The speaker is in awe of the beauty of nature but also terrified by its power. The final stanza could be interpreted as the moment of death when the speaker is finally turned into a pillar of salt and becomes part of the flock. The poem is about the cycle of life and death and how we are all eventually consumed by nature.

In the final stanza, he watches the starlings cover the fairway. He notes in lines 39-40 that grass was the widest thing in nature that I had seen before. Grass is a vibrant color and represents life’s beginning, development, and renewal.

The presence of birds, which are symbols of death, covers grass, which is a sign of life. In the sixth verse, he sees one bird fly back into the sky while the rest follow behind it. He now compares them to a ladies scarf, noting that they are delicate and lovely in comparison to his previous description of them as louds , something flying and frightening.

The seventh stanza brings him back to reality as he hears a noise and is startled, The flock was gone-had risen with a roar. The final two lines of the poem read, And I was left alone with my club in hand/ To drive the ball where it had lain. The speaker has been so caught up in nature that he forgot his purpose for being there, to golf. The poem ends on a note of realization and perhaps regret as the speaker understands that he will never see the birds again and that they were only there for a moment.

The Great Scarf of Birds by John Updike is a beautiful poem about nature and our relationship to it. The speaker starts off by describing the birds as clouds, something ominous and foreboding. However, as he observes them more closely, he realizes that they are just starlings, harmless creatures. He then describes the flock as a scarf, something delicate and beautiful. The poem ends with the speaker realizing that he will never see the birds again and that they were only there for a moment. This poem is a great reminder of the beauty of nature and how we should appreciate it while we can.

The poem’s last stanza likens the birds’ raising to a relief of his formerly heavy heart. When the birds depart, the grass reappears. This is a symbol of life’s circle, which comforts him. In The Great Scarf of Birds by John Updike, the poet dreads performing on stage but is later relieved by thoughts of the flocks flight, which becomes a metaphor for life’s continual cycle. This poem is complemented with its usage of language and syntax as well as figurative language use.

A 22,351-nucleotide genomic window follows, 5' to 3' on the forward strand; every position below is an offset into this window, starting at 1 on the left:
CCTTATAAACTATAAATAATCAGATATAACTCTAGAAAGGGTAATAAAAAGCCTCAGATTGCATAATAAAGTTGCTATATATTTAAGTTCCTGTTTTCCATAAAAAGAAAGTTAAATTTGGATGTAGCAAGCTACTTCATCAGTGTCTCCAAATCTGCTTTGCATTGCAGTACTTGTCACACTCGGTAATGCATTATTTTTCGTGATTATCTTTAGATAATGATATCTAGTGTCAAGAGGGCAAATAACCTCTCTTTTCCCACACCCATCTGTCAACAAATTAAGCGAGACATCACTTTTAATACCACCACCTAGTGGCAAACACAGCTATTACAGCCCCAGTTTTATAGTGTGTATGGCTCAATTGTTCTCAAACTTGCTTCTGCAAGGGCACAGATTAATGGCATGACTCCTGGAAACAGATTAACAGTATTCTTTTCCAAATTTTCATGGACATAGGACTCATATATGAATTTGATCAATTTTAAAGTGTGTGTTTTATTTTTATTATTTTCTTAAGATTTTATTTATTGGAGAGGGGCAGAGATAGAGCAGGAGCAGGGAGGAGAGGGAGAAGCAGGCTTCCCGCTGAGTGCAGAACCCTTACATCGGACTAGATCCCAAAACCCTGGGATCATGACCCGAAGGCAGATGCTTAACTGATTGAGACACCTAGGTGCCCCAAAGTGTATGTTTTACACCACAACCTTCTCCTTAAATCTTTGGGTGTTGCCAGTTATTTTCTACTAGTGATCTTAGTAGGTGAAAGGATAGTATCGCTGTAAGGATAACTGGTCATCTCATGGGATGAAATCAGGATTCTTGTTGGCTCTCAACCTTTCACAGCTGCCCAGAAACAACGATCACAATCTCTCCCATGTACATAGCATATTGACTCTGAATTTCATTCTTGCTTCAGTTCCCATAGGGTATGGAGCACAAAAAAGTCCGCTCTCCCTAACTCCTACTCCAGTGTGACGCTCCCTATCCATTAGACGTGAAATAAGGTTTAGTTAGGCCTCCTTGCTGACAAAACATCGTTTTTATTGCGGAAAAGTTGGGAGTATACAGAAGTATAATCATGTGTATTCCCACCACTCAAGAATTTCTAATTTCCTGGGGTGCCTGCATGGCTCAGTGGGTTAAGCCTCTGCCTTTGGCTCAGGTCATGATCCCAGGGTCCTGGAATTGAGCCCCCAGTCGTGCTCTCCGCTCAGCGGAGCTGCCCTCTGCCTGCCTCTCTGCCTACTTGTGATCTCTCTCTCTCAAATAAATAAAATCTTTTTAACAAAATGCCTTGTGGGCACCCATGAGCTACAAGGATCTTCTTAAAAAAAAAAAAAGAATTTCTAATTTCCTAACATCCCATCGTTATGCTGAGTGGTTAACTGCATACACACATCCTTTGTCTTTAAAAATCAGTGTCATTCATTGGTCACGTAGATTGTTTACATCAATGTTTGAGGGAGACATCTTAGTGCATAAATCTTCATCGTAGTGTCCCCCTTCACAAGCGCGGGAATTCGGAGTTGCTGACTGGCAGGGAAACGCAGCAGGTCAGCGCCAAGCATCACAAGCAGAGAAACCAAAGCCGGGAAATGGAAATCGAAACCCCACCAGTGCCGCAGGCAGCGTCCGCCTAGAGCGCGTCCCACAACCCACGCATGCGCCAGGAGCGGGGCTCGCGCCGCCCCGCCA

The Great Scarf of Birds by John Updike is a poem about a man’s fear of change and aging. The speaker in the poem is looking at a field of birds and is amazed by their beauty. The speaker is also afraid that he is getting old and that his life is passing him by. The speaker is comforted by the thought that the birds will always be there, even when he is gone. The poem is written in first person point of view and uses concrete images to describe the speaker’s emotions.

The diction in The Great Scarf of Birds helps to create the tone of the poem. The words “burdensome”, “lift”, and “flocks” all convey a sense of heaviness and sadness. The use of these words makes the speaker’s fear of change and aging more tangible.

The organization of the poem also reflects the speaker’s emotions. The poem is divided into three stanzas, each one representing a different stage in the speaker’s life. The first stanza is about the speaker’s fear of change, the second stanza is about the speaker’s comfort in the thought that the birds will always be there, and the third stanza is about the speaker’s acceptance of change.

The Great Scarf of Birds is further illustrated through its use of figurative language. The most notable example of this is the metaphor in the last line of the poem: “And the grass is seen again when they leave.” This metaphor is a symbol of the circle of life and it comforts the speaker. The use of figurative language makes The Great Scarf of Birds a more powerful poem about the fear of change and aging.